“The public have told us that protecting wildlife is important to them – so my message to house builders is to harness this support and get building in a way that protects the environment for the next generation.” (Rt. Hon. James Brokenshire MP, now previous Communities Secretary for the UK Government)
The development industry in Scotland is already active in protecting wildlife.
Many will recall the media coverage in late 2017 surrounding the inclusion of wildlife bridges in the development of the Aberdeen Western Peripheral Route, in areas where the carriageway runs through woodland habitat. With mammal-proof fencing to guide animals, such as deer, badgers and squirrels, towards the bridges while identifying safe-crossing points, this measure was praised by the local community, and said to be “the first of its kind in Scotland.”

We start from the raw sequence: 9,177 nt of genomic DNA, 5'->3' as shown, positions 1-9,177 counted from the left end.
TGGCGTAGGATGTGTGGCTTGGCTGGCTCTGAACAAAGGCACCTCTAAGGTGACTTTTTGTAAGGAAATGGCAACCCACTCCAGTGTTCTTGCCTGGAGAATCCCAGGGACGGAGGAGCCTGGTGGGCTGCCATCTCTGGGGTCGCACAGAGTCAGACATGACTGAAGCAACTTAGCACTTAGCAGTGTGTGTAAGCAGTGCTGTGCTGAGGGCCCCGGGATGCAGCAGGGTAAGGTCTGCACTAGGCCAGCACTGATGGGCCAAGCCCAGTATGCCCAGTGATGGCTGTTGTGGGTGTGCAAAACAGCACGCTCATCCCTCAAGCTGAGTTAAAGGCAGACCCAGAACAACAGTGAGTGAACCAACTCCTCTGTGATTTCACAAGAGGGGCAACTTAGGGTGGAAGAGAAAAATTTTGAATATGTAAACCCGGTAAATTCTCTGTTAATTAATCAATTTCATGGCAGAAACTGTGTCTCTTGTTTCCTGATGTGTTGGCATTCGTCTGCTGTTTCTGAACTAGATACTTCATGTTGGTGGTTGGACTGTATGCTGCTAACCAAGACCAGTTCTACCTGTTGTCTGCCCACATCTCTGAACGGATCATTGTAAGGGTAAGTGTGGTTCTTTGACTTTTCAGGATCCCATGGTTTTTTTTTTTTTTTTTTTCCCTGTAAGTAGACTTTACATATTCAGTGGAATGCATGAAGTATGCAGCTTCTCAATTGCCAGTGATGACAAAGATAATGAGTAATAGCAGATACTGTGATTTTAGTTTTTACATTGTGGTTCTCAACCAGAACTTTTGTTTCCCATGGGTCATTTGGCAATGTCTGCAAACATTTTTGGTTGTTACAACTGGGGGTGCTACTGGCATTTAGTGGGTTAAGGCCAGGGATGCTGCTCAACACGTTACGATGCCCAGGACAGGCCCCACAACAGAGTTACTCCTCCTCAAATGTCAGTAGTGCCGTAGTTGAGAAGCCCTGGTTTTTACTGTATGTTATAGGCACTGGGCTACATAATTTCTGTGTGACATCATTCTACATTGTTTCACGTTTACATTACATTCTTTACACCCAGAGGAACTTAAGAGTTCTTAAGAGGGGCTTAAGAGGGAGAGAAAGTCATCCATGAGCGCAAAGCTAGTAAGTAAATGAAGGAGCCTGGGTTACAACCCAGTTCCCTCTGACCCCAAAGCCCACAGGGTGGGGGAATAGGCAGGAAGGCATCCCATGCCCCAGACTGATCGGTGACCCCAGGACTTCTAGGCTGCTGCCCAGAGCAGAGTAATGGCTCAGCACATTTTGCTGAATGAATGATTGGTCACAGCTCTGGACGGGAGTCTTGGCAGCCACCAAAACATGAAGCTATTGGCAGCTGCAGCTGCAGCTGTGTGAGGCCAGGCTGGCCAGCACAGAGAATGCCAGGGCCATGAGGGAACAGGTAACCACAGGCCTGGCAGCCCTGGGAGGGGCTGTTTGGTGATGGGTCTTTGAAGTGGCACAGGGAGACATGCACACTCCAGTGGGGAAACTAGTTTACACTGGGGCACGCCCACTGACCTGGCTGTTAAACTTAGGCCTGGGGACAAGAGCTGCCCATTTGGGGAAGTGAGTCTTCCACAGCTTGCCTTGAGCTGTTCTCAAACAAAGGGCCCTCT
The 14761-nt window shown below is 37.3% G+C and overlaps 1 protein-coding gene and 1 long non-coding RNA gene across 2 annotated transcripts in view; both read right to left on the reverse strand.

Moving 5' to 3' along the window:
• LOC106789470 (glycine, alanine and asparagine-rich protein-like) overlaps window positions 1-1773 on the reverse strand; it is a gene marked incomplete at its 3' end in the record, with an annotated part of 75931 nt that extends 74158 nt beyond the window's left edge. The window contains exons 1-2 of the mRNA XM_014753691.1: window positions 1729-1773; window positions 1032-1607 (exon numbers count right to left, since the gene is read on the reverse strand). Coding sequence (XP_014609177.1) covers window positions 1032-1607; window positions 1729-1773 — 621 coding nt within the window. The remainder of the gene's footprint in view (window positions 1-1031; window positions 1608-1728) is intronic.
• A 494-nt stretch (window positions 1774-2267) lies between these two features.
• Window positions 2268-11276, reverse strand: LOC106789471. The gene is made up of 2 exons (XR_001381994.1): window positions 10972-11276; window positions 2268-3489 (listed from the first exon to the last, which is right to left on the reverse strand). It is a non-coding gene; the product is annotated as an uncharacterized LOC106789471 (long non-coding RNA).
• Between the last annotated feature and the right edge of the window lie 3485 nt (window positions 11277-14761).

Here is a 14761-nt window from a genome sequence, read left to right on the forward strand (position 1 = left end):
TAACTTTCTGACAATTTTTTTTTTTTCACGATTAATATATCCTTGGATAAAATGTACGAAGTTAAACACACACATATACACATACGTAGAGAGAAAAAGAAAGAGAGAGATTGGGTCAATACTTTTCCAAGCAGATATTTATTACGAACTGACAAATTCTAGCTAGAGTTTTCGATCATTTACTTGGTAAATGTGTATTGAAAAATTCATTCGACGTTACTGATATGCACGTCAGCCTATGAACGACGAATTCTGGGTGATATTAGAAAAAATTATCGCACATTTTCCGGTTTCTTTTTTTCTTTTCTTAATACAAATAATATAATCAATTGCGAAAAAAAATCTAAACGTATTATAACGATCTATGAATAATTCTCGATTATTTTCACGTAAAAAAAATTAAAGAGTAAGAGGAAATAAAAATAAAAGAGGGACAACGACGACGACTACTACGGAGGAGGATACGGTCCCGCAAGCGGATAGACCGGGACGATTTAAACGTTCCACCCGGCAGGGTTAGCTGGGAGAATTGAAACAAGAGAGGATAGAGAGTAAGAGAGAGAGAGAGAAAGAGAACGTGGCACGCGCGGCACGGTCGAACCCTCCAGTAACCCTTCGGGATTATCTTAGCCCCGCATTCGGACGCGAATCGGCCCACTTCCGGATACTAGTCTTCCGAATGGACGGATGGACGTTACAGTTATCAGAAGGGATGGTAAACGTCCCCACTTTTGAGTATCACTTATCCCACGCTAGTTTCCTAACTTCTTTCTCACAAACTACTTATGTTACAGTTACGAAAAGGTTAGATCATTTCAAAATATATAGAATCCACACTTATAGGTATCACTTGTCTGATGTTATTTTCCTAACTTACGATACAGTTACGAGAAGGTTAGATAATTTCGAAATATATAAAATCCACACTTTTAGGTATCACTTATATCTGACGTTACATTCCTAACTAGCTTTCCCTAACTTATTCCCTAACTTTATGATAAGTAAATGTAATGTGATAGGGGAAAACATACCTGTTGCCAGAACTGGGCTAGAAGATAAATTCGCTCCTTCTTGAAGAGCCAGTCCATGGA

In the same year, in conjunction with the RSPB, Barratt Developments plc won a prestigious ‘NextGeneration’ innovation award for their production of a new brick that doubles as a nesting box for swifts. It is hoped the new bricks will serve to boost swift numbers across the UK by providing suitable homes at locations where swift numbers and nesting sites have experienced the biggest decline.
The RSPB identified Edinburgh as one of the ten locations across the UK as an area of decline, and Barratt wasted little time in utilising the ‘swift bricks’ in their Portobello developments.
From implementation of the Planning (Scotland) Act, it will be necessary for planning authorities to prepare forestry and woodland strategies to identify woodlands of high nature conservation value in the authority’s area, and set out their policies and proposals as to the development of forestry and woodland, the protection and enhancement of such woodlands, and resilience to climate change. Higher protection for woodland habitats will have a ‘knock-on’ effect in the conservation of wildlife in the longer term.
On August 5, 2019